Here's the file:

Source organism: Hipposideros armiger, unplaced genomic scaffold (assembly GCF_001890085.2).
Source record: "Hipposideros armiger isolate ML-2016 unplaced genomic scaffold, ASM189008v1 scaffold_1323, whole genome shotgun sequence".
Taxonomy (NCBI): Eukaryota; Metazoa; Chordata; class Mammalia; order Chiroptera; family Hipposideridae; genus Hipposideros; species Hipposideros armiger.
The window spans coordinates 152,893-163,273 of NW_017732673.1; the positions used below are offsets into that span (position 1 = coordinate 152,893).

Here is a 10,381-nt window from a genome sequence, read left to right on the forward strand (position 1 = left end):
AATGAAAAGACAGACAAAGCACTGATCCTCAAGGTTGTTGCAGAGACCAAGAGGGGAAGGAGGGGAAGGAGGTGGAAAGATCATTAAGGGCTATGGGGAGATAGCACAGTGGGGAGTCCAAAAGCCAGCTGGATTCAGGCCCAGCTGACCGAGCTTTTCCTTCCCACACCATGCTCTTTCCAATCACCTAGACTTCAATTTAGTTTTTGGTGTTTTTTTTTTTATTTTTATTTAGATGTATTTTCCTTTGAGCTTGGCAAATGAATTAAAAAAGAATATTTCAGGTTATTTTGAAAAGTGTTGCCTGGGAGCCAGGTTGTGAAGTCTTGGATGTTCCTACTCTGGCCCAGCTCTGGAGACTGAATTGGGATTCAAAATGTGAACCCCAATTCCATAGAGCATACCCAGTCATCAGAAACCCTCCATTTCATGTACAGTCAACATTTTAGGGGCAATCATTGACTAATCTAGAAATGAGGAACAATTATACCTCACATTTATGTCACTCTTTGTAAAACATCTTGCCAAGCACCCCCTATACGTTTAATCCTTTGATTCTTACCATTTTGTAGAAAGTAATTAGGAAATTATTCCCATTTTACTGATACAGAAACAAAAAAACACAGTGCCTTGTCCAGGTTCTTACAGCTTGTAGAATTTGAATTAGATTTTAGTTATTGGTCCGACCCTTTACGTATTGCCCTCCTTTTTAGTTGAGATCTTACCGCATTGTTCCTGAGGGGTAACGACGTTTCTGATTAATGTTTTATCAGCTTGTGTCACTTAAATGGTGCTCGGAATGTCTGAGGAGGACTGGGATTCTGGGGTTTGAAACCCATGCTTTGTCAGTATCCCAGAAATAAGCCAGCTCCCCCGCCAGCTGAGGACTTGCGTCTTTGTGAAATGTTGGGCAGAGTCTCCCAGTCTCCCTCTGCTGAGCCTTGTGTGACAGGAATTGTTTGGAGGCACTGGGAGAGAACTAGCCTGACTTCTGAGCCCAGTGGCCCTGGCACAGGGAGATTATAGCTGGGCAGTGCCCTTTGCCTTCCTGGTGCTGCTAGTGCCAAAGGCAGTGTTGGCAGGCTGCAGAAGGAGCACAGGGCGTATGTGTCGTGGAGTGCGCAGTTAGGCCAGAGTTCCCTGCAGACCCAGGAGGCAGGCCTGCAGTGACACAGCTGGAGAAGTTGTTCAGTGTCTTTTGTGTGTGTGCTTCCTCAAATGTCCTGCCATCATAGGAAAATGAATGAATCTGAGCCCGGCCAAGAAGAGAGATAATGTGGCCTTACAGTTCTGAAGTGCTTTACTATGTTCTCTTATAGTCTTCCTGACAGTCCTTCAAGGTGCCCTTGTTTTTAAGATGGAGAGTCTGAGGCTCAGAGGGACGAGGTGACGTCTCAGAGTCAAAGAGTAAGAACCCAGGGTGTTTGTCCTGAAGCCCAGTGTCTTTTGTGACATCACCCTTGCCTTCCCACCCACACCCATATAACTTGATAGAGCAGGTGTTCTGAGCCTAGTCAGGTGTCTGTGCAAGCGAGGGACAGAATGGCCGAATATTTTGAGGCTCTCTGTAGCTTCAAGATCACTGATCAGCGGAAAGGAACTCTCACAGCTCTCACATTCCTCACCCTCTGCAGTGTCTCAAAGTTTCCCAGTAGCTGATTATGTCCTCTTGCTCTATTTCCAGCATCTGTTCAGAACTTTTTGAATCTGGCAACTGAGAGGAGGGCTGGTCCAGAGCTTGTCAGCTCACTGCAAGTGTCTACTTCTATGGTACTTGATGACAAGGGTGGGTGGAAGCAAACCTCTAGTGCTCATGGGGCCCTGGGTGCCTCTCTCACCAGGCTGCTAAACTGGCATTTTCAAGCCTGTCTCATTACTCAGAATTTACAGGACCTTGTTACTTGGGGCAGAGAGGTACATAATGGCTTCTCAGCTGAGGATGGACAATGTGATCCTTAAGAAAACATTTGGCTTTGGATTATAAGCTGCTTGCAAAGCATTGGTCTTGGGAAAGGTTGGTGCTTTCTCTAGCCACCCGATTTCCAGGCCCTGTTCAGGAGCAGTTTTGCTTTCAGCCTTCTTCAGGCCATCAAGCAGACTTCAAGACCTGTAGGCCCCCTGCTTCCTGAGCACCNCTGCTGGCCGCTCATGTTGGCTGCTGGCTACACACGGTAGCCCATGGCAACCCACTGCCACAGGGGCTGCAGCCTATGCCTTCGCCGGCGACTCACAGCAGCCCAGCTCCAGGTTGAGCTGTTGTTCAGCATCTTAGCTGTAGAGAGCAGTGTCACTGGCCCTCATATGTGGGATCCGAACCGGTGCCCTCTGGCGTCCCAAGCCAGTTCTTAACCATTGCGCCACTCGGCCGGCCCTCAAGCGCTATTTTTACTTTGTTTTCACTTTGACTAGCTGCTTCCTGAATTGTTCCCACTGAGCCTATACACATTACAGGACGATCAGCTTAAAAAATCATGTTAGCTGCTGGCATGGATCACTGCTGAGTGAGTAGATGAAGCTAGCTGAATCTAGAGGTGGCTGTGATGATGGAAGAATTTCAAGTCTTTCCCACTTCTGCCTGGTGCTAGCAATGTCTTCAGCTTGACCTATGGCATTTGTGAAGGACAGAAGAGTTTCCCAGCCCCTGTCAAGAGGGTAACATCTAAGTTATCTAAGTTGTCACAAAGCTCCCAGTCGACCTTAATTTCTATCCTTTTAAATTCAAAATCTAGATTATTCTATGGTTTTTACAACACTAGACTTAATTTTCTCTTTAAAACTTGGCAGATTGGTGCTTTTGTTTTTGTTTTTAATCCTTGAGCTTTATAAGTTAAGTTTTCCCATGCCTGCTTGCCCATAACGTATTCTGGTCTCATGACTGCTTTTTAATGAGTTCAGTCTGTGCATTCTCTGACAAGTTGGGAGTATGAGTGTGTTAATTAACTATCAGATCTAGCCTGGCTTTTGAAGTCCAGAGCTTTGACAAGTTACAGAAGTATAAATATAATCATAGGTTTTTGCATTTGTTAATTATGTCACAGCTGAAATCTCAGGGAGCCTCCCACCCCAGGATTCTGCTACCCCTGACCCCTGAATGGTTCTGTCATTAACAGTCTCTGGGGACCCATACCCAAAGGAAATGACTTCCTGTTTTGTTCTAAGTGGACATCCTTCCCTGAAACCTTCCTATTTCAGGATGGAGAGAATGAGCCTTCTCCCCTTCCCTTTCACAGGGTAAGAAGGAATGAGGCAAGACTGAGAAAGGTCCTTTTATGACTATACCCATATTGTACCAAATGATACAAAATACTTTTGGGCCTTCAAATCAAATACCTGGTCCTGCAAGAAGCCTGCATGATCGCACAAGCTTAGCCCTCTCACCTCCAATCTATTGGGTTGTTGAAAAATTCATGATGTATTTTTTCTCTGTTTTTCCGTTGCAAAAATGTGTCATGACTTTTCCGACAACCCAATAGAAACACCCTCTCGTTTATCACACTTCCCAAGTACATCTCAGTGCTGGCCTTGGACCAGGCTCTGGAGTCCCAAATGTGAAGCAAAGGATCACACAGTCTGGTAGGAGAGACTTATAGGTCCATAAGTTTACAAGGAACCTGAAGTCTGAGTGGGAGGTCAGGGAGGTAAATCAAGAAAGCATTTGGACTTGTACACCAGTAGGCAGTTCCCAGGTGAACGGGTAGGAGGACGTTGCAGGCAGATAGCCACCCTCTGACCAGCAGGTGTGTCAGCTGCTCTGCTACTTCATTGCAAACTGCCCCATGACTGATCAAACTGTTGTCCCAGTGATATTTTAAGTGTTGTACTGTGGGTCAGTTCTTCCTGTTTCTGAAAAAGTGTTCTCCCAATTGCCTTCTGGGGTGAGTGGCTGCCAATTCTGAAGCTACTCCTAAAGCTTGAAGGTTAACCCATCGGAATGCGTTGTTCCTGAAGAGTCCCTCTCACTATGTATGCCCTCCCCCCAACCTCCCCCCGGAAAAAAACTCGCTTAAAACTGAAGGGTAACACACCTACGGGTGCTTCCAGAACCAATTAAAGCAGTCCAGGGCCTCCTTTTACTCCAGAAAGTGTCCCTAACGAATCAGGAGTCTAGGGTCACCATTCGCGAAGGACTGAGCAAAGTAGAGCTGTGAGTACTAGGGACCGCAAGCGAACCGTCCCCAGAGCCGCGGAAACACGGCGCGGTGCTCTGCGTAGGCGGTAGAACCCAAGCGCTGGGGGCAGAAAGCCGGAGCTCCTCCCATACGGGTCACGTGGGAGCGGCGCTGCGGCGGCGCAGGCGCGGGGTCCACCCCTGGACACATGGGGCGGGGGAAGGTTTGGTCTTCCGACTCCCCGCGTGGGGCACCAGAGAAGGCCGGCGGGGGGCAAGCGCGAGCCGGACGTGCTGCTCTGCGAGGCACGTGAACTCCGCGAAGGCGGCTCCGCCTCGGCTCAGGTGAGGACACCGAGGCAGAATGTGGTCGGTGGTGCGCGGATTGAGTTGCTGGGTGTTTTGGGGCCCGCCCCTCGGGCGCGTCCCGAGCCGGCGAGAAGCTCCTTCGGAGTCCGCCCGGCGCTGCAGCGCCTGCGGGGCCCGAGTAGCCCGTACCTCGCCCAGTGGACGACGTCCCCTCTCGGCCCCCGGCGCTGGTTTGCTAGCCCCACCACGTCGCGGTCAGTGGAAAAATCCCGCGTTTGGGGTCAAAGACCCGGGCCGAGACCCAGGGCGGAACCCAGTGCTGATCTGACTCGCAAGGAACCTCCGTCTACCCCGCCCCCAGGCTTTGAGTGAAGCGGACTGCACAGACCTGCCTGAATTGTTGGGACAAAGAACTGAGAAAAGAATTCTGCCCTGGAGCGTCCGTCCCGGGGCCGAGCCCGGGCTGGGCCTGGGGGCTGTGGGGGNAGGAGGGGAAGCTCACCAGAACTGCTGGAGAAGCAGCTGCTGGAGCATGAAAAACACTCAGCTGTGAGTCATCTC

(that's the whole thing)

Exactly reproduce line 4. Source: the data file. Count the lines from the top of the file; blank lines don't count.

The window spans coordinates 152,893-163,273 of NW_017732673.1; the positions used below are offsets into that span (position 1 = coordinate 152,893).